with a load they are skipping or loosing position

That's what i meant by headroom.....
Go back and look at all the stuff about steppers on the Gecko site for understanding stepper basics
as it's beyond what I can comment on here.

Probably at the velocity you don't have much motor torque left so as soon as it sees a load  
it starts to skip. Don't know how much your using just to move the axis ( it can be measured ) so if that is minimized you have more power left for machining. Frankly i changed out the motors on my Sherline from
...i think they were something like 160 in oz ...to 500 in oz and have plenty of power and velocity.
I use 500 in oz on the Atlas mill and can do 100 IPM and break end mills. The motors are only using 3 amps
 and the inductance is low and only using 36 volts.

Supply voltage, amp setting, gearing used, how wired can all make a difference in the motor / axis preformance. And understand that there are trade offs.  Increase voltage and velocity will  increase. As motor rpm increases torque decreases. More amps more torque ....but none of these are single change and single performance improvements. Manufactures provide motor curves based on different voltages providing a  torque to rpm / steps' rev plot.

Go to the gecko site and you will find some formulas to calculate and you will find that Gecko say's you want power = speed x torque!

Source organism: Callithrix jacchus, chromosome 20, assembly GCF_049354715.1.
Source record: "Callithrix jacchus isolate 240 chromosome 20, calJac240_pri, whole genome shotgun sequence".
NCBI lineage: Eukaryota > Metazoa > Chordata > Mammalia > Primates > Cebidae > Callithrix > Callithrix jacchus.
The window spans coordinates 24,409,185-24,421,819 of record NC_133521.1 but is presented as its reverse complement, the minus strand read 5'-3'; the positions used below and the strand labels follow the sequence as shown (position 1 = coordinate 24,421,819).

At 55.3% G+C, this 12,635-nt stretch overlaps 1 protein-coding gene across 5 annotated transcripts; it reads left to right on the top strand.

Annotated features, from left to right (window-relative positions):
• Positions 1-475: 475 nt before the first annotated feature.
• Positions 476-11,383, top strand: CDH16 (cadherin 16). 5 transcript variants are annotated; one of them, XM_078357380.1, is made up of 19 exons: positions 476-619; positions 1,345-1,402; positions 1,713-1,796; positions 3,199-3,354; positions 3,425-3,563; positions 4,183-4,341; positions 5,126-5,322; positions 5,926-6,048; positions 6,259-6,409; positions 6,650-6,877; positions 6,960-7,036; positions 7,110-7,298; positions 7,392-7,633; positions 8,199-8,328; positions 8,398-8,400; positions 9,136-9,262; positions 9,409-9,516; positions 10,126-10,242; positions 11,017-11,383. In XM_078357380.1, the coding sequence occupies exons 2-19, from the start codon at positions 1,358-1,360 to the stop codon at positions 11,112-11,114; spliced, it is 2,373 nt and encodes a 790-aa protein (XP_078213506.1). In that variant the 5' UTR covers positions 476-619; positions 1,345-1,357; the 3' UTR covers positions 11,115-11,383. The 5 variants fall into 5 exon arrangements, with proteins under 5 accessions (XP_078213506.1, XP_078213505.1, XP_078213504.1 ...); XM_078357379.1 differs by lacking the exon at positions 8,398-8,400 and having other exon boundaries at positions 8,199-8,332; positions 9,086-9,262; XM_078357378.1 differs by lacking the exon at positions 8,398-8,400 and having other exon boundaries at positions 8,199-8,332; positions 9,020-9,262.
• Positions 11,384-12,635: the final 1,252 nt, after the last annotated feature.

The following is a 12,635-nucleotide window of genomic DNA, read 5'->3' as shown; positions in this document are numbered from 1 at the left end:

So what i am basicly saying is that the "whole" thing is a SYSTEM and the system needs to be designed to meet YOUR needs.

Sorry, but this stuff is not just plug and play....but....having a look at what a lot of vendors provide and users use is still a good base to kick off from.

BTW, I think in the Members Docs i posted some basic design stuff for the 6" Atlas Lathe Conversion

« Last Edit: May 28, 2015, 10:29:28 PM by RICH »
Re: Motor tuning 166 Oz steppers motors
« Reply #4 on: May 29, 2015, 04:06:46 PM »
thank so much Rich  for all your help/ comments  I will have a better look a Gecko info  .  Even when ramping down the velocity they don't seem to have much torque esp in fast jog  s and somewhere with federate over 20IPM   My Guess is these motors are not  that sufficient less ya go slow .
thanks again
Kenny v
Re: Motor tuning 166 Oz steppers motors
« Reply #5 on: December 30, 2015, 11:16:49 AM »
WOW........all the stuff you two are talking about blows my mind.  I was going to ask about motor tuning also but it seems very complicated and I am very new to all this.  Im not sure if my motors are tuned correctly or not....all I know is that the machine works and cuts the small projects that I attempt.  I will look at the settings for the motors as they are and change things to see what changes.  I would like to get a bit more rapid speed if I could but have to be careful not to screw with my system to much.  Kenny if you get a satisfactory setting, please let me or us know and I will try it on my machine to see what the settings do for me.

Offline beefy

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Re: Motor tuning 166 Oz steppers motors
« Reply #6 on: December 30, 2015, 05:31:47 PM »

have you also checked your gibs to see how much resistance there is to the sliding motion. Can you disconnect the leadscrew nut and slide them by hand to ensure they are not binding.